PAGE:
One of the banes of modern lives is dealing with car batteries in winter, as they have a tendency to die on you in cold weather. Fortunately, there are a few things you can do before and during the coldest spells to decrease the likelihood that you’re going to have one of those dreaded mornings where your car battery refuses to tackle the cold weather.
Look for signs that it’s beginning to struggle
There are a few telltale things to look out for that suggest a car battery might be having difficulty keeping up with the entire auto-electrical system. If your car shows a few of the following indications, it could mean your battery is on its way out:
- The dashboard battery warning light comes on.
- The lights dim to yellow instead of white.
- Hooter pitch changes or sounds unusual.
- Swollen or cracked battery case.
- Electronic functions routinely fail.
- Battery has been used for more than 3 years.
- Sulfuric smell around the engine bay.
Go for a battery check
Car batteries, on average, are supposed to last for about three years. Most car battery vendors will do a free check to pinpoint how your battery’s lifespan is shaping up. If you’ve got a battery that hasn’t been replaced in a while, the winter cold might be the final straw that breaks the camel’s back. Have it checked out somewhere so that the experts can tell you how close it is to keeling over.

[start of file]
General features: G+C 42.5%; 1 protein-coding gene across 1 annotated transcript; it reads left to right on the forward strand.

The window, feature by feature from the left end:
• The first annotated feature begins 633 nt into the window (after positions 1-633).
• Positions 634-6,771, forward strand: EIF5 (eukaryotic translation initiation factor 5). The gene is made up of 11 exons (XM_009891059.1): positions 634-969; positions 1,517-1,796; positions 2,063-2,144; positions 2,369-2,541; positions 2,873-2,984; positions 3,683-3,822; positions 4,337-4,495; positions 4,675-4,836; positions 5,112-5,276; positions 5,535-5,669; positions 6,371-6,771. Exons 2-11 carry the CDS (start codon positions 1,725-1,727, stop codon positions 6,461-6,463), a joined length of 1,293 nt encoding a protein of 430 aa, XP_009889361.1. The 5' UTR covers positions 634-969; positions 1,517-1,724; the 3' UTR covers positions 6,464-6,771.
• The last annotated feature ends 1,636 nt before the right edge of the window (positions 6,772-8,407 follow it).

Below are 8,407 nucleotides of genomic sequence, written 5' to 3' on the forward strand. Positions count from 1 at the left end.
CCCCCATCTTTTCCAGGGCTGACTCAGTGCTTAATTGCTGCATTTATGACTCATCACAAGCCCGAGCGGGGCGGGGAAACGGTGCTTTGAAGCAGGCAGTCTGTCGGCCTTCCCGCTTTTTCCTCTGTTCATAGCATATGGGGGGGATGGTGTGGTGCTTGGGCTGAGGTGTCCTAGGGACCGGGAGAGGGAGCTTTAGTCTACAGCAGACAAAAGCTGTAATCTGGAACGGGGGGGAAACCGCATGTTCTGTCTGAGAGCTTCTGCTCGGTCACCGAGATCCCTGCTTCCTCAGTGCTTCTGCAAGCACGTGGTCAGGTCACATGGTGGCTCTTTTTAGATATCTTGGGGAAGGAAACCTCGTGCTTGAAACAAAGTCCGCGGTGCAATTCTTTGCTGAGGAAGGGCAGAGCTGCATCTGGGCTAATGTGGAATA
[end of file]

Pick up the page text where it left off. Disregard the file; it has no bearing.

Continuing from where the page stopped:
Give it a charge
Over the course of a car battery’s lifespan, and also depending on the type of use it gets, it will gradually lose its ability to keep a full charge. If you’re someone whose journeys are often short and frequent, and you’re starting your car several times during the day, you’ll run it dry even faster. Although they’re not the cheapest, it can help to buy a battery charger that you can periodically use to get it back to full capacity.
Check the terminals
Clean contact between the battery terminals and the connections is vital for a battery to start the engine seamlessly – so checking the terminals now and then is a good idea. The first thing to check for is that there isn’t any build-up that has collected around the terminals. If there is, disconnect the battery and clean off the gunk to make sure the connection is good. Otherwise, also make sure that the connection is tight and that there’s no play or movement.
Consider a fresh oil change
One of the biggest reasons that batteries can perform badly in winter is because they often need to use more charge to get a car started due to the consistency of the engine oil. In winter, the engine oil tends to get thicker, making the battery do more work to turn it over and start the motor. Having good quality synthetic oil and having your car serviced before the winter months can mean an easier time for your battery because the oil’s consistency isn’t as thick.